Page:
4. Because transportation involves a large number of public agencies with overlapping or intertwined responsibilities planning is complex and
inefficient. Projects end up with all the bells and whistles needed to satisfy the agencies and constituencies that could block a proposal. Local elected officials often load up regional plans with pet projects that do little to improve transportation system performance. There is a whole science to how public agencies bargain with each other and interact, unfortunately the results are rarely optimal from a cost-effectiveness perspective. The principal/agent problem is part of
the reason for this, but only a part. In nearly every metropolitan area in the United States institutional structure results in transportation plans and policies that fall far short of the cost-effectiveness that could be achieved.
These four factors help explain why we have difficulty efficiently converting our large transportation expenditures into user benefits.
However, it does not explain why we spend as much as we do. That is a somewhat different question the answer to which has more to do with other relationships. In particular, a number of studies have shown that people tend to spend a relatively constant percentage of their income on transportation. So it follows that a wealthy society like ours will spend a lot on transportation because we have a lot to spend. I would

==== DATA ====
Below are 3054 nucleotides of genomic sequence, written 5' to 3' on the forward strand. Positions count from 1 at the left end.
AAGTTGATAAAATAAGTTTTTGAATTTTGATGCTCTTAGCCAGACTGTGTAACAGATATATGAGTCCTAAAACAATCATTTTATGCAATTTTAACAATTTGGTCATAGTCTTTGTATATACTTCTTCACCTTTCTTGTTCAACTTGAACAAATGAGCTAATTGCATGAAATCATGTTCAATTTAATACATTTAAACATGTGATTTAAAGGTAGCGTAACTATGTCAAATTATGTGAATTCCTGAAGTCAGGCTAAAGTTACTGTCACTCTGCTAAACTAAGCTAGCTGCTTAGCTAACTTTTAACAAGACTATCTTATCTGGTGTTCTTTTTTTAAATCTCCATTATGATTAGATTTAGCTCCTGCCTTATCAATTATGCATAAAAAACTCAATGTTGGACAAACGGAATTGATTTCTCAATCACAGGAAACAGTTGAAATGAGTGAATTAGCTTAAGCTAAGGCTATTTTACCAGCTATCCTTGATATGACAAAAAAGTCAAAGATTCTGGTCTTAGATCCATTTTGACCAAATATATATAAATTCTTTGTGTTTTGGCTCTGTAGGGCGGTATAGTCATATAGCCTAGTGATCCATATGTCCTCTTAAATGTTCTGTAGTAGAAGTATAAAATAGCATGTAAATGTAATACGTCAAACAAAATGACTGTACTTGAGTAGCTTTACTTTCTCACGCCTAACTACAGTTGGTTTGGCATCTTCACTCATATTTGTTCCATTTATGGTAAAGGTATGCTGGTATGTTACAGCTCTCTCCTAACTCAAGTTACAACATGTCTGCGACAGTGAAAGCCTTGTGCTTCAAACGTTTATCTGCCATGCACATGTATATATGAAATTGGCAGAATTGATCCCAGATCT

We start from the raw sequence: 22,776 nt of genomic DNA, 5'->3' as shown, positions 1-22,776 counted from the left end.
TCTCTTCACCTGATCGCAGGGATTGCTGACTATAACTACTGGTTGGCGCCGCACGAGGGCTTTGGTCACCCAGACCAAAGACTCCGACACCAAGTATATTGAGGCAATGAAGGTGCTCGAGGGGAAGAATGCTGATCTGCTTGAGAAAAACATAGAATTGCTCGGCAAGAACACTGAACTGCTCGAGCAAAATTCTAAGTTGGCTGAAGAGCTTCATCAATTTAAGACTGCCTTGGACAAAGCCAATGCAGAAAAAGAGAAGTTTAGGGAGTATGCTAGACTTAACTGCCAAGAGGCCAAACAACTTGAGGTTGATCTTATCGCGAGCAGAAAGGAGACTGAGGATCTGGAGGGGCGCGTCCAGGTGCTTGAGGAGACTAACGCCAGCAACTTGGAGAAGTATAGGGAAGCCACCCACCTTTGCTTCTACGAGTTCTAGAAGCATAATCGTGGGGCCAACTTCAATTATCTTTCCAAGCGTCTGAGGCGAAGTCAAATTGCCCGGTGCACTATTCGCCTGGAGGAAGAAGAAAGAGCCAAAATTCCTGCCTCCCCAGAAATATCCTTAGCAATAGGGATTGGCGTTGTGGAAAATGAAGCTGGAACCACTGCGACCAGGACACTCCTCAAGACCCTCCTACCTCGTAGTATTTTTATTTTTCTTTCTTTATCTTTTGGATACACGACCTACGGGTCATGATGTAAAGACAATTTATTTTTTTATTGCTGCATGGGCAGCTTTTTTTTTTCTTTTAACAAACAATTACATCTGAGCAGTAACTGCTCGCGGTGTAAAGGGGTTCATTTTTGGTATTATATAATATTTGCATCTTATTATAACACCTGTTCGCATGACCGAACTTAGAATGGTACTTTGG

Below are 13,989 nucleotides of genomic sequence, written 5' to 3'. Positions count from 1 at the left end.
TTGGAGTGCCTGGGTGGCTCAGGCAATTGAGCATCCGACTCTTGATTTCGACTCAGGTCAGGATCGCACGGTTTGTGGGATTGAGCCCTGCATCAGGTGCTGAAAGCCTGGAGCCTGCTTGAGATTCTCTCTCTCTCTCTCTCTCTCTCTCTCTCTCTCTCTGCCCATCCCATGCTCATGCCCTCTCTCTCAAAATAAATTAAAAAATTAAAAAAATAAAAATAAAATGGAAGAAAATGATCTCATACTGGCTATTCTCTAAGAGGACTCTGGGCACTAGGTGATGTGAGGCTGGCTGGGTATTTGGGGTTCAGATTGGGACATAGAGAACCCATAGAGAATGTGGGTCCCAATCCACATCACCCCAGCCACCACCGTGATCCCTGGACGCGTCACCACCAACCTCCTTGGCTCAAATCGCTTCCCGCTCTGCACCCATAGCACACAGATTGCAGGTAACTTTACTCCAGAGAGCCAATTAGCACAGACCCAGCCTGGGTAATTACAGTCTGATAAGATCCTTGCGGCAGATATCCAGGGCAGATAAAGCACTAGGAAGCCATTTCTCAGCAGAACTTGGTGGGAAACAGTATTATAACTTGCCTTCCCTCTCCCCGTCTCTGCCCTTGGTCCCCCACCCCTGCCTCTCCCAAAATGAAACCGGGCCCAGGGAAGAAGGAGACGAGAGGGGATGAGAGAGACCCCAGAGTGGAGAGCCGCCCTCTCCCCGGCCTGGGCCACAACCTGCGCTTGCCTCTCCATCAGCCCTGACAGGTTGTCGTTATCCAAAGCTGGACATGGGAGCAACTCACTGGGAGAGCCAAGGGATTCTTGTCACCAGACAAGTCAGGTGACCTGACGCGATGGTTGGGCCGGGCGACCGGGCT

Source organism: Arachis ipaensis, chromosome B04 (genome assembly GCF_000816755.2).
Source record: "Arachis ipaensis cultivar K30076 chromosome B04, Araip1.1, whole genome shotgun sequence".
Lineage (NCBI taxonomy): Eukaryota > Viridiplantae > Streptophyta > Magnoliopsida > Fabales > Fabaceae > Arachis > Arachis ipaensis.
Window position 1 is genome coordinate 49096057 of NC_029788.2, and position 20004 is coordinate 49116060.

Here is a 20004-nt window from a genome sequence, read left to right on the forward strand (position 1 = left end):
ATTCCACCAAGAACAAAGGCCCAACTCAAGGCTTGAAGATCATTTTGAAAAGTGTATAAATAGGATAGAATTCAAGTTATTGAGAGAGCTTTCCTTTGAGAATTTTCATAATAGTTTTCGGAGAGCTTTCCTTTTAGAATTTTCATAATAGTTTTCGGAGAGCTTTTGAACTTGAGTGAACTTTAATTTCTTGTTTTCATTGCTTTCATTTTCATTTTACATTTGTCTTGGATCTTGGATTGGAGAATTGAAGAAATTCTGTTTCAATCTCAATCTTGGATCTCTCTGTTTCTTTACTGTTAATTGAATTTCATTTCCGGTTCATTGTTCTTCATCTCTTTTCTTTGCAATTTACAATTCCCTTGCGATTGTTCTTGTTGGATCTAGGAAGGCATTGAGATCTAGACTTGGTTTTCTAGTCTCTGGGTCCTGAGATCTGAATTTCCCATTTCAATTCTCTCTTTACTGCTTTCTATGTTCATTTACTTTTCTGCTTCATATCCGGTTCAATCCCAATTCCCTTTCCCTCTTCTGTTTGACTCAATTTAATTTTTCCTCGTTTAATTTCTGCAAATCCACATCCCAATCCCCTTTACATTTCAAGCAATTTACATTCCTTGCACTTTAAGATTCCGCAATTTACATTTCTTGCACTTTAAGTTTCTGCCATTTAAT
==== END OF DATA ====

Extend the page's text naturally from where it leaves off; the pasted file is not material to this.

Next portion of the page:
add that mobility has a very high value and as our cities spread out and decentralize that value may be increasing. Being able to travel around a region confers huge benefits in terms of employment, education, shopping, etc. Given those large benefits perhaps we should not be surprised at our willingness to pay. Now the challenge is to enact the institutional reforms needed to more efficiently use transportation revenues so those expenditures yield greater benefits.”

Linklist: February 27, 2012

Mashable: Google To Test Driverless Cars On Nevada Roadways:

“The roads in Nevada are ready for driverless robot cars. Earlier this month, Nevada’s Legislative Commission approved testing of autonomous vehicles on the state’s roadways. The cars will be identifiable by a red license plate.”

Lisa Schweitzer in Politico: Opinion: Obama clueless on transit funding:

“His problem? The legislation would eliminate the deficit-plagued Highway Trust Fund as a funding source for transit, walking and biking projects. Money for those projects would instead have to come out of the general fund.
Transit and sustainability advocates are outraged. Don’t the bill’s supporters know how crucial these non-automobile means of travel are to cities?
Unfortunately, the bill is an all-too-predictable backlash against the White House and its apparent cluelessness about the difference between national transportation policy and urban transport policy.”